All CHWs were equipped with a smartphone and met in monthly cluster meetings, received training, discussed patient cases, and were supplied with essential health products, such as malaria tests and treatments, antibiotics, oral rehydration salts (ORS), and modern contraceptives. The telehealth approach ‘Doctor@Distance’ supports CHWs through a toll-free line, with a team of trained nurses and clinical officers. The team offered up-to-date information about COVID-19, triage for identifying suspected cases, and advice about isolation and prevention measures and referrals. Besides identifying and monitoring suspected COVID-19 patients, the team provides consultation on conditions such as maternal health, sexual and reproductive health (SRH), malaria, pneumonia, diarrhea, and COVID-19.

CHWs are empowered to provide the necessary health services because they can always consult a medical expert. As a result, the services improve and the access to services for rural communities drastically improves.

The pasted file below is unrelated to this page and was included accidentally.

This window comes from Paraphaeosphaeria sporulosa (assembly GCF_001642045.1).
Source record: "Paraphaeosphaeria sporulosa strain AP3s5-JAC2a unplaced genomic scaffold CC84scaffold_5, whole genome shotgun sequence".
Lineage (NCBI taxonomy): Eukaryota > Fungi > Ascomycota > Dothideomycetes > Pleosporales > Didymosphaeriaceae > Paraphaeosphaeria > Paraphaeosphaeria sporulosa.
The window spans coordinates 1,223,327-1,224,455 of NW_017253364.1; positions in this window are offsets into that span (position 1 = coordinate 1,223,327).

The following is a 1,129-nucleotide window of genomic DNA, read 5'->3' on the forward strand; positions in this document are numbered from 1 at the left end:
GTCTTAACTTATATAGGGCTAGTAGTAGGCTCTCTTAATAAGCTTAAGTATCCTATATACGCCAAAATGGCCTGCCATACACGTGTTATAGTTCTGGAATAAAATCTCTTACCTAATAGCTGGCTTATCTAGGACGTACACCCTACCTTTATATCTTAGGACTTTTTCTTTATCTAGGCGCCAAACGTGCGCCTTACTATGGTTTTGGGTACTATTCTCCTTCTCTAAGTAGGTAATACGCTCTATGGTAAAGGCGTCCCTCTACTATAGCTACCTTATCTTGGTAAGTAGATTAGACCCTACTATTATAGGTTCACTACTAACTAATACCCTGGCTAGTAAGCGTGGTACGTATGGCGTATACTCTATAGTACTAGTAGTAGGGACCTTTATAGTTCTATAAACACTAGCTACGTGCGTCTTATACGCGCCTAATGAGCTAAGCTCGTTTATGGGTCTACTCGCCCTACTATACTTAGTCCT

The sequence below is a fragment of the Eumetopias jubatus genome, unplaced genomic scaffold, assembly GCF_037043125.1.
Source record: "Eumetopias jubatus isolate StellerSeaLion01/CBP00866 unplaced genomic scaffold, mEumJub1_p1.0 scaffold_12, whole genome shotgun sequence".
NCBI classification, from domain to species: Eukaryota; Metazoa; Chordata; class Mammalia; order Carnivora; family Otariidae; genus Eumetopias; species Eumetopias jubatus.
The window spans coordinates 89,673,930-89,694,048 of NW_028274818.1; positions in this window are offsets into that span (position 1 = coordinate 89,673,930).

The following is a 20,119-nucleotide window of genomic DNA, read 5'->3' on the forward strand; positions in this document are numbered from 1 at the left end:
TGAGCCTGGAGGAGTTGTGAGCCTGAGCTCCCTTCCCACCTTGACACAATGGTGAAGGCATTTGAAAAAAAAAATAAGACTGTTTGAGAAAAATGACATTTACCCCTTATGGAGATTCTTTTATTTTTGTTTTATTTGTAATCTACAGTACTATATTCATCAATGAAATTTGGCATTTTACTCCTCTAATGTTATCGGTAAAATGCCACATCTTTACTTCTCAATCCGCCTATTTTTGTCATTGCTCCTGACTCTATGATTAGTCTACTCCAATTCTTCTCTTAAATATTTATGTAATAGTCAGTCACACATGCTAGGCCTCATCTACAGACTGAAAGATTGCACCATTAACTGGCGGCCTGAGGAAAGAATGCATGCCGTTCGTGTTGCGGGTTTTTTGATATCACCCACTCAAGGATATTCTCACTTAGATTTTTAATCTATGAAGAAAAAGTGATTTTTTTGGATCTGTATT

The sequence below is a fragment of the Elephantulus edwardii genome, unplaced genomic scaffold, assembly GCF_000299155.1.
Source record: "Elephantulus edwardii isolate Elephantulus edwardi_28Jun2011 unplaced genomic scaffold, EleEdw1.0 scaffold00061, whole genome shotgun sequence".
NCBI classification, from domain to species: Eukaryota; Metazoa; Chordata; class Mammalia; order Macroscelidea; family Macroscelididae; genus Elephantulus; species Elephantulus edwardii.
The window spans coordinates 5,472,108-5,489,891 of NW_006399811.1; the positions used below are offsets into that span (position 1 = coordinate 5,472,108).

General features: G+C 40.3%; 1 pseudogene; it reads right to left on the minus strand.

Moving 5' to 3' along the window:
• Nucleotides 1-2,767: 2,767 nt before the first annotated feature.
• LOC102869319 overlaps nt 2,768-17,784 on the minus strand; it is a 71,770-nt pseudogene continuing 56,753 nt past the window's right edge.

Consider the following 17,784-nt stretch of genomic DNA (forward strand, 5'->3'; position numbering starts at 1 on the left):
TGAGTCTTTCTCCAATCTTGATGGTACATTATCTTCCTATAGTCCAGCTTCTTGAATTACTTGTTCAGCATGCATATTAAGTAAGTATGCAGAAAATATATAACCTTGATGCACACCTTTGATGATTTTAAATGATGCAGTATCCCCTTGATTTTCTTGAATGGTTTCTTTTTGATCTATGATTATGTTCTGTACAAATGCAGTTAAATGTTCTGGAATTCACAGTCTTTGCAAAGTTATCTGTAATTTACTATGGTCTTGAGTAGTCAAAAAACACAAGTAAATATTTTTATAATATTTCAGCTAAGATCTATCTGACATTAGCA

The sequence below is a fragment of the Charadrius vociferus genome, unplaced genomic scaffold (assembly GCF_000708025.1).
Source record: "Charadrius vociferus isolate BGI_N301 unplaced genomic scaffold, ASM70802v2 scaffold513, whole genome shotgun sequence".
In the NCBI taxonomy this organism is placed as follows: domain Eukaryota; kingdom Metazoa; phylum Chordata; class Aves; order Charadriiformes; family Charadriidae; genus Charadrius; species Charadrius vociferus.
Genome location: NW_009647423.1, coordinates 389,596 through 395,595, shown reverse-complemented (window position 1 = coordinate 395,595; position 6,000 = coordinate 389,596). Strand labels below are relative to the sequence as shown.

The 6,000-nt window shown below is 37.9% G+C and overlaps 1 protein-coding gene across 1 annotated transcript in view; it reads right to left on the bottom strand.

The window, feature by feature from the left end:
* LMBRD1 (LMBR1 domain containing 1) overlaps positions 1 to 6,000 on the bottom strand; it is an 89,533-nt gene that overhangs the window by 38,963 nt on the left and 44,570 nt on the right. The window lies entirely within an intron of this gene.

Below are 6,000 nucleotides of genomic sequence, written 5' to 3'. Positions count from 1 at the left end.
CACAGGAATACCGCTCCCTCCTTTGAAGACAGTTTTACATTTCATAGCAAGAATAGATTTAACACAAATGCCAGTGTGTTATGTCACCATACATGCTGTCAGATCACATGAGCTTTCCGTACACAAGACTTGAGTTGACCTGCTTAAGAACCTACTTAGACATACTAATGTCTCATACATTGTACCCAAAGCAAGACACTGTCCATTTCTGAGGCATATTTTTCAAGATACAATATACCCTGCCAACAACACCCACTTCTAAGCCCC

Between March 2020 and June May 2021, a total of 30,309 health-related consultations were made through the call center. The call center supported the training of 3,500 CHWs on SRH, infection prevention, and COVID-19 case identification. The data from the call center, interviews, and surveys indicate that the telehealth approach provided a useful strategy for supporting CHWs in rural communities with the provision of basic health services and products.

Since the call center launch, the number of teleconsultations has increased steadily, from 850 per month in April 2020 to over 5200 in June 2021. During the in-depth interviews that were carried out, CHWs who used the call center shared how it supported them: the call center gave them quick and free access to the expertise of a nurse or doctor who could help with triage, remote diagnostics, patient referrals, and answers to questions about health issues and products.

The CHWs pointed out that they often worked in isolation and it was practically impossible to consult with a healthcare professional. The call center provided a useful helpline.”It helps a lot… It still brings the health services nearer to the people who are not close to health centers or hospital” – CHW 7